Growing up with Grandparents


It was those days when the raindrops used to be blue, green, purple and burnt-sienna. The old, fat toad used to sit under the Toad-stool  and tell stories. The breeze carried the smell of Neem flower and butter-toast.  And in those days I was small enough to tuck myself between my grandma and grandpa to listen to the radio play. My grandpa, the ever hypochondriac that he was, used to be wrapped in a warm shawl from head to toe – with only his tiny eyes visible. Grandma’s long locks smelling of Amla hair oil used to casually flutter over my face. By the time the play used to get over, she would be fast asleep. My grandfather would silently put off the radio with a ‘click’ sound and wrapping the shawl tighter would go off to sleep.

Our childhood was with and about grandparents. We were nine of us – cousins, technically, but we had a single collective tag – ‘brats of Mamma-baari’. Mamma was what we used to call our grandma. Being the assertive and stronger one of the duo – our grandma was the matriarch of the family. So our house unknowingly became “Mamma Baari” (Mamma’s house).

Our grandfather was the soft one – gentleman in the truest sense. By the time I grew up enough, he was a retired man – taking recluse in the comfort of the sofa set in the front room. He was so pinned on to the sofa day in and day out that every second year the sofa would pop out the springs inside–as if to announce it’s exhaustion!  Soft that he was, my grandpa would hardly complain till one of us would get a chance to sit on it! Ouch! What was that?? Grandpa! How could you not tell us all these days? An expert would be summoned to repair it within no time! Once repaired grandpa would be back to his seat. When I was younger, grandpa used to spend his retired moments helping maids and masons open bank accounts in the newly opened branch of a local bank- just like that. When I grew up he became Amitabh Bachhan of Piku. There was this yellow telephone with those round dials kept just for him. Every morning he would dial his second daughter – my aunt- who is incidentally married to a doctor. His opening lines would be something like this:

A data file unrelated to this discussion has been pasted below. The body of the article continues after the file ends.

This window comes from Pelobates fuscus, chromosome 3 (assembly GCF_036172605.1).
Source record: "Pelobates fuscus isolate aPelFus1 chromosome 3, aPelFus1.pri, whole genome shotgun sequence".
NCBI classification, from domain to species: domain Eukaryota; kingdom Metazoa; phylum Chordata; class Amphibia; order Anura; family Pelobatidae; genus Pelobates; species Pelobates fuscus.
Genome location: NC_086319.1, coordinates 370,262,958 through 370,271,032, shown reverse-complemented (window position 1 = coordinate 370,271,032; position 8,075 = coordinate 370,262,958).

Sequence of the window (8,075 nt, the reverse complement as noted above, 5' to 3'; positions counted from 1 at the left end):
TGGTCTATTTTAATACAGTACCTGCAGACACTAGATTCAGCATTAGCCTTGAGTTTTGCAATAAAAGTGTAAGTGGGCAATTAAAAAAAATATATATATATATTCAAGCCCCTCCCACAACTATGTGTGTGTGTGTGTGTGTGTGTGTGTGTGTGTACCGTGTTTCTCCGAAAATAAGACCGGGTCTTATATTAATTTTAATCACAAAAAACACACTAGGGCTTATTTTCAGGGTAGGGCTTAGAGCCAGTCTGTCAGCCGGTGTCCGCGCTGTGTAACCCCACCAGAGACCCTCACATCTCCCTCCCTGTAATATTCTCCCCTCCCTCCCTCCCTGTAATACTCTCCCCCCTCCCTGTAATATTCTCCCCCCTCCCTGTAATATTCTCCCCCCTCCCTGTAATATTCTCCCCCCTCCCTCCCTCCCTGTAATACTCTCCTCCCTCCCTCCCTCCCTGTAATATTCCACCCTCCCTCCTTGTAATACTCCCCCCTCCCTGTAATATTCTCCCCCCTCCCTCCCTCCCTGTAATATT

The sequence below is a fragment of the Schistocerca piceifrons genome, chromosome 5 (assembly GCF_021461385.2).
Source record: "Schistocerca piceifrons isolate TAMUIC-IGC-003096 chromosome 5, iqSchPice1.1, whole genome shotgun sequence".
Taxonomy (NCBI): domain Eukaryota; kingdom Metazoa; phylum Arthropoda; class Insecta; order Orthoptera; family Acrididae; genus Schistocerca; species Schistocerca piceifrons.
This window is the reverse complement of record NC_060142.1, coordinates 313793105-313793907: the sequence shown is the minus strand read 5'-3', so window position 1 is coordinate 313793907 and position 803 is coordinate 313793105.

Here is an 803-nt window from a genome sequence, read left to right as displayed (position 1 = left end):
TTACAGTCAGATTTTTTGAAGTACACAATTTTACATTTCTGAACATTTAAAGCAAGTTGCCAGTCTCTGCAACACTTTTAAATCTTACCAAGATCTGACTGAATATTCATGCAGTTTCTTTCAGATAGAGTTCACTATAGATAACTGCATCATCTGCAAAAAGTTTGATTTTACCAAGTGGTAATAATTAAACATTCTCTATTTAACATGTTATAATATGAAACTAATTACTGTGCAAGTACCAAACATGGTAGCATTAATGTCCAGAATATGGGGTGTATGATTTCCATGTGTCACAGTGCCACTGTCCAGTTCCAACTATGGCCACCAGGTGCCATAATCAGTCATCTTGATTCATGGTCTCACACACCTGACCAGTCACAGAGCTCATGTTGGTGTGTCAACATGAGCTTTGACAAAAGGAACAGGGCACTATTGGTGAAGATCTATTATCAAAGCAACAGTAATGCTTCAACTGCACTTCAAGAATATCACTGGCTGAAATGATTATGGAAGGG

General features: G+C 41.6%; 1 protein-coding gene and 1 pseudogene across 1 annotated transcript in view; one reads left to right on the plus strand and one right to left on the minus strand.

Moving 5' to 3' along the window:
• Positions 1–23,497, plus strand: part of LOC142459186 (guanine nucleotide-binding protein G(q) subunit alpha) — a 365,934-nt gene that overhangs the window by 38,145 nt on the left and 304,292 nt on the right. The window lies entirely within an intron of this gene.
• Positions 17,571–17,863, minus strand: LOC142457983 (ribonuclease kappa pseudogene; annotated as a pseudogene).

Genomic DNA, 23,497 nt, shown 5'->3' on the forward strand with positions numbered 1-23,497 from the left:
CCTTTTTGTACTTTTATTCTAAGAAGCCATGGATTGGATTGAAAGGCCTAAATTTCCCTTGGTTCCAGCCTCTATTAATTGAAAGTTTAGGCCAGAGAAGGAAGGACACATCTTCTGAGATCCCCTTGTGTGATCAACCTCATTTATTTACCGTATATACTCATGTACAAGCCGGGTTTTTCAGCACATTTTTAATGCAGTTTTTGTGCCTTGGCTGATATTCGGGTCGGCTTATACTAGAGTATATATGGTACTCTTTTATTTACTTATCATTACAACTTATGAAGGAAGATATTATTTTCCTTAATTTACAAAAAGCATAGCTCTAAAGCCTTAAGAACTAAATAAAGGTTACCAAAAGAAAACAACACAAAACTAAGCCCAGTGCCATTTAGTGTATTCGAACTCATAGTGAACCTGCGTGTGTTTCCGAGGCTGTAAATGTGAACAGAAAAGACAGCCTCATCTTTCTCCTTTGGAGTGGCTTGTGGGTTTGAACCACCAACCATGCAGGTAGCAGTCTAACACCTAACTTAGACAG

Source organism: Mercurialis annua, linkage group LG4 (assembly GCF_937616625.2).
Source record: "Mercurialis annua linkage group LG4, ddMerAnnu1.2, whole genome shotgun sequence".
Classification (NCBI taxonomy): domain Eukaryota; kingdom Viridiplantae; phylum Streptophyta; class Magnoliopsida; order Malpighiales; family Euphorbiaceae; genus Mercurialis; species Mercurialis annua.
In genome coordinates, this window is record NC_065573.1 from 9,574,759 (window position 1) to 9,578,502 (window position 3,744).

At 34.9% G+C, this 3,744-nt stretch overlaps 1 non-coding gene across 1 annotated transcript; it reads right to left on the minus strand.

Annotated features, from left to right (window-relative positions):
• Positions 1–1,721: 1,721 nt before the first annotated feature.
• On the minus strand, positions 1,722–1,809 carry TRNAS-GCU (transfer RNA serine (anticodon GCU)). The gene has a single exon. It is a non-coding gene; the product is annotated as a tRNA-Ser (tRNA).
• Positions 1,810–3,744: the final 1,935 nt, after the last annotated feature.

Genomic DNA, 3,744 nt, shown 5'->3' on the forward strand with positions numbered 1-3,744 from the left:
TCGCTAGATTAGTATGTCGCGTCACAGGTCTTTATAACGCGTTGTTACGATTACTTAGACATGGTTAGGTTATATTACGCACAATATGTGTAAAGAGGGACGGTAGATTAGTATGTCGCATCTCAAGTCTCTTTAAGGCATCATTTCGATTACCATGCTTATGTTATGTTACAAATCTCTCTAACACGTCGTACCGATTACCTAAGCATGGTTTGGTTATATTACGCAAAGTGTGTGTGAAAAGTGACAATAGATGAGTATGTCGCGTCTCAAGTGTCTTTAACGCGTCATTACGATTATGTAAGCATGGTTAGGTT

“Hello Pia. This morning I am a bit better. I went to the toilet and had a near clear motion. Now, should I still take the enzyme in the afternoon?”


“Hello Pia. I just went and tried but ‘it’ did not happen!”

My ever-loving and soft-spoken aunt would patiently answer him or comfort him – as the situation be.

But the ‘it did not happen’ would be the cause of his depression for the rest of the day. He was a terribly neat and tidy person and would insist on shaving daily. But on the days when ‘it did not happen’ he would not shave and would eat as little as possible. Back from office during lunch time, my father would laugh, “Why didn’t you take a shave Baba?”, very well knowing the answer he would get in return.

“Huh, what shave…I did not even have a proper potty!”

My grandma was always poles apart from grandpa.  That they spent more than sixty years together is a Black-hole mystery of the family!

She, unlike grandpa, was robust, loud, hot-headed and unlike women of her age and time – a total dictator of the family! From fixing marriages to ensuring education of all her grandchildren she was the ONLY authority in the family! From her food habits to response to life’s situations – she was so different from grandpa! While grandpa was a frugal eater – satisfied with just a light fish curry and rice, grandma would eat four times his consumption level – and some strange eating habbit it was! While we would be over-filled with our morning breakfast of Parathas or bread, grandma would have an additional 10 am ‘mid-morning snack’! She would have a bowl full of left-over rice from previous day, add oodles of raw mustard oil, salt and then devour it with immense passion with a green chilly. And then have a full three course meal after two and half hours – rounding it off with a short helping of her handmade pickles!

Unlike a ‘womanly’ woman, she would hardly show her patience when it came to cooking. So most of the younger days of my dad and aunts was spent in eating strange items like – half-burnt curries, massive chunks of boiled potato to be had with rice, fish curries still carrying the smell of raw fish, hot chapatis with sliced onion!!!  She was hardly bothered about what the others thought about her! Her real passion lay in her eccentricity! That she was a good writer of her times was a catalyst to that! Once, just after my mother was married into the family, she came home from the market with a dozen small fishes to be had for lunch.

“Just clean these and keep the oil and masala ready. I will come and cook”.

My mother did as instructed and waited for her mother-in-law to return. One hour passed, two hours passed…..with the racing hands of the clock my mother began to panic. It was near lunch time but grandma was not to be found anywhere. Hesitantly my mother took the plunge and cooked the fish her way! My grandma ultimately returned after two days! She had gone to her younger daughter’s house in Dakshineswar –a half an hour train journey from Calcutta – not to meet her but spend moments besides the river Ganges in order to get ideas about a story!